Earlier this week, attorneys general (AG) for nine states and D.C. filed suit to stop the merger of T-Mobile and Sprint. Their argument is that the $26 billion deal would decrease competition, create a monopoly and drive up consumer costs.
New York AG Letitia James, AG Xavier Becerra of CA, and other attorneys general say the deal, as it stands, could cost T-Mobile and Sprint customers a minimum of $4.5 billion annually. They claim the merger will also have a ripple effect throughout the wireless market and impact others as well.
“When it comes to corporate power, bigger isn’t always better,” says James said in a published statement,“This is exactly the sort of consumer-harming, job-killing megamerger our antitrust laws were designed to prevent.”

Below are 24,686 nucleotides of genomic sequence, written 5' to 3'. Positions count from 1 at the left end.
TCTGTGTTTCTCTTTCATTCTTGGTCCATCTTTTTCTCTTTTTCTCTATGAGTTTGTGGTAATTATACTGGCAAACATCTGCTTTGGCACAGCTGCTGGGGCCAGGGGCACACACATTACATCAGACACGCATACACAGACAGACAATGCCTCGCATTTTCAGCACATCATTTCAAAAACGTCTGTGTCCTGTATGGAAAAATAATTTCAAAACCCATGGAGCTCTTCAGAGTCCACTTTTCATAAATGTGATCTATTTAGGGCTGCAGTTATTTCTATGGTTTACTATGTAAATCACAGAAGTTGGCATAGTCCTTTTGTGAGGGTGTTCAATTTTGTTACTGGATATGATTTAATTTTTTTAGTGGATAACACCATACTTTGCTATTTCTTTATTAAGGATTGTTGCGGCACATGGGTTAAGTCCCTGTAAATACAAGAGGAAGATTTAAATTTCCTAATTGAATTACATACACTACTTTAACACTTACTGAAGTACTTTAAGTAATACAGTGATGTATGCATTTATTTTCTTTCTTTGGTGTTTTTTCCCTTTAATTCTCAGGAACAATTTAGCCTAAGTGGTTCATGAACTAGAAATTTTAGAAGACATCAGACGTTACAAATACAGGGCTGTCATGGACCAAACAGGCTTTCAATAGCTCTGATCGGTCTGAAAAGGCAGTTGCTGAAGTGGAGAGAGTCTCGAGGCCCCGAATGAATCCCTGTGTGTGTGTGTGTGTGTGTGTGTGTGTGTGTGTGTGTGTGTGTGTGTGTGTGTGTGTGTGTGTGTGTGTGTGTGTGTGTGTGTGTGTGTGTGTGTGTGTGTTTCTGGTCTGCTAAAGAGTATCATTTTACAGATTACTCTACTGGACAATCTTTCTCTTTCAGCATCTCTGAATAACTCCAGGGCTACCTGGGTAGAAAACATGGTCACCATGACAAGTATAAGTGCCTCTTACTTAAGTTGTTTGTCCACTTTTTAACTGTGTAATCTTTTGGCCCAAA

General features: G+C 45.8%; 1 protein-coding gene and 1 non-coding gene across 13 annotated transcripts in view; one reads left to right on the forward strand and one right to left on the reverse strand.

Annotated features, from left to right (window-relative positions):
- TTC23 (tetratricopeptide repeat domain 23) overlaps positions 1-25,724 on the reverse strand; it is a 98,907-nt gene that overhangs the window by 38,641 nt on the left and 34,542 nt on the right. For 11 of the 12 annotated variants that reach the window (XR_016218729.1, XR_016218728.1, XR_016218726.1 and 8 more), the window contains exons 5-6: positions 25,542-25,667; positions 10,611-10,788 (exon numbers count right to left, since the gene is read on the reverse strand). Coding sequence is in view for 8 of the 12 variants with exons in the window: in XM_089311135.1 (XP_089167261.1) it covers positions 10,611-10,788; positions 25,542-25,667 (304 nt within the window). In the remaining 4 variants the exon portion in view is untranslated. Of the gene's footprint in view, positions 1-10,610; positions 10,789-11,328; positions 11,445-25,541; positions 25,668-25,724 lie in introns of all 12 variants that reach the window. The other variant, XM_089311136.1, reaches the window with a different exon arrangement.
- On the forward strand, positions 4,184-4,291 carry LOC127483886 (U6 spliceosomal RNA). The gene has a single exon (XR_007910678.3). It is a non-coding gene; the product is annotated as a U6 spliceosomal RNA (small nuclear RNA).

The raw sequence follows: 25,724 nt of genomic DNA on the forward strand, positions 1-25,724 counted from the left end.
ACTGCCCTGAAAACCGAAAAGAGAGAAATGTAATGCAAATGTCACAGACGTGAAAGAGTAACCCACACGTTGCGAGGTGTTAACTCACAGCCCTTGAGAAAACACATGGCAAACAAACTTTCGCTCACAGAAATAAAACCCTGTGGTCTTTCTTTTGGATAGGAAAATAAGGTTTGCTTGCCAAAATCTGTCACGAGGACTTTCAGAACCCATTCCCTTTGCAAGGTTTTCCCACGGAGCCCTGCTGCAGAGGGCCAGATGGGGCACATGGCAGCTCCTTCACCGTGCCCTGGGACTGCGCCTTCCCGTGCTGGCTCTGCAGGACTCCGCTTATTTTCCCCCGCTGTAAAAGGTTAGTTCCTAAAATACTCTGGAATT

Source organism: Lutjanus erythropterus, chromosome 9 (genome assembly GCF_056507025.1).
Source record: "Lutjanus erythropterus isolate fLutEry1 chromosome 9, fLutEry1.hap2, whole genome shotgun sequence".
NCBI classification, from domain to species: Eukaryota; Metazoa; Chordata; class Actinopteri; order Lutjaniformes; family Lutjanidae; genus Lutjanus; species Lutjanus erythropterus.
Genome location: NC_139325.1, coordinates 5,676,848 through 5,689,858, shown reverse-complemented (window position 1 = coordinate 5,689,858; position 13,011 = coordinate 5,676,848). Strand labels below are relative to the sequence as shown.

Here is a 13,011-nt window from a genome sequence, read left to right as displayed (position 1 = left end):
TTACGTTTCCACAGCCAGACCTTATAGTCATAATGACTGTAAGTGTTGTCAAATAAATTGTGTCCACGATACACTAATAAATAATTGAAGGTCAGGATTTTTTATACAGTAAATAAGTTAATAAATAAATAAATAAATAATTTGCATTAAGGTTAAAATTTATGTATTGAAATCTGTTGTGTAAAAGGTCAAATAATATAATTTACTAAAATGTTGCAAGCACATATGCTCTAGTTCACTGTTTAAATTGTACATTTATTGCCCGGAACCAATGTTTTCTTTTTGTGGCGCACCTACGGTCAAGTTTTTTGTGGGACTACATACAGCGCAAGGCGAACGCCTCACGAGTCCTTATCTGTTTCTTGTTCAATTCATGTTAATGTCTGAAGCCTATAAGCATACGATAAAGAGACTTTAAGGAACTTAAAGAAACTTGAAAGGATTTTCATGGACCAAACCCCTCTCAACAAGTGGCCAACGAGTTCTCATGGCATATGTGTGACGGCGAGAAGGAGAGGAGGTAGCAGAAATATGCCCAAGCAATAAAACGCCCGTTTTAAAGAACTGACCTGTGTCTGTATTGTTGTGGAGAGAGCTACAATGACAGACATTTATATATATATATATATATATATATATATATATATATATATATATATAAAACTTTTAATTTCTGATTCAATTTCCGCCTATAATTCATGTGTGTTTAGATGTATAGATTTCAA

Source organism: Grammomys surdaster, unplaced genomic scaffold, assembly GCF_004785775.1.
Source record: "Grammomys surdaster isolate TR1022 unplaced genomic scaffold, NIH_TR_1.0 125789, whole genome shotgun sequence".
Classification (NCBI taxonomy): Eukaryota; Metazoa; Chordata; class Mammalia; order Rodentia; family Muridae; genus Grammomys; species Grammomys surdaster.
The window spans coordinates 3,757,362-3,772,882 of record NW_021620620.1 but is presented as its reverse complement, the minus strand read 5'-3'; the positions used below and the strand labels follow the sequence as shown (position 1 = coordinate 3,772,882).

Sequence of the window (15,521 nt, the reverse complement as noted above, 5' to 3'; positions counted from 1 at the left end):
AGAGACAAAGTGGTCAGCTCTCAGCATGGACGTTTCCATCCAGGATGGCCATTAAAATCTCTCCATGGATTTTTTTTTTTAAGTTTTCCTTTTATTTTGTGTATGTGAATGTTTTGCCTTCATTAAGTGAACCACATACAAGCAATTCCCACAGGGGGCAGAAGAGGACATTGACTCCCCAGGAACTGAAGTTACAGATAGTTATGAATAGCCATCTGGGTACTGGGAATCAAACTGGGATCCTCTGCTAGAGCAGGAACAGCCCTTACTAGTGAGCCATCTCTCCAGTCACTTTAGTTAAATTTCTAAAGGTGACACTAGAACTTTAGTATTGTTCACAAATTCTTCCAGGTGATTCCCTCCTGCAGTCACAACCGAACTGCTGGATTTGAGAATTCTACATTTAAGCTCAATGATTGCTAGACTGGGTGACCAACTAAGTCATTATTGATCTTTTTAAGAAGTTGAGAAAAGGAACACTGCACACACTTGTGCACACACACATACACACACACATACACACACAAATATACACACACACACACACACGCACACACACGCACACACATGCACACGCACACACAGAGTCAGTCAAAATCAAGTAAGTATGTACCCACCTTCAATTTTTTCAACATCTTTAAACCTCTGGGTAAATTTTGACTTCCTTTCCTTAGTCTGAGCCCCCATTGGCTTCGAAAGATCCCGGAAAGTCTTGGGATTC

Colorado, Maryland, Connecticut, Michigan, Mississippi, Virginia, and Wisconsin are also joining New York, the District of Columbia and California in attempting to stop the merger.
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About the Author: Aisha K. Staggers is a writer, lecturer, political analyst and literary agent. She appears weekly for “Staggers’ State of Things” on the Dr. Vibe Show. Her work has been published by Paper Magazine, AfroPunk, The Spool, GREY Journal, MTV News, HuffPost, Blavity, Atlanta Blackstar, For Harriet, New York Review of Books and a host of other first-run publications and syndicated outlets. Find her on Twitter @AishaStaggers. For more of her work, check out her page here!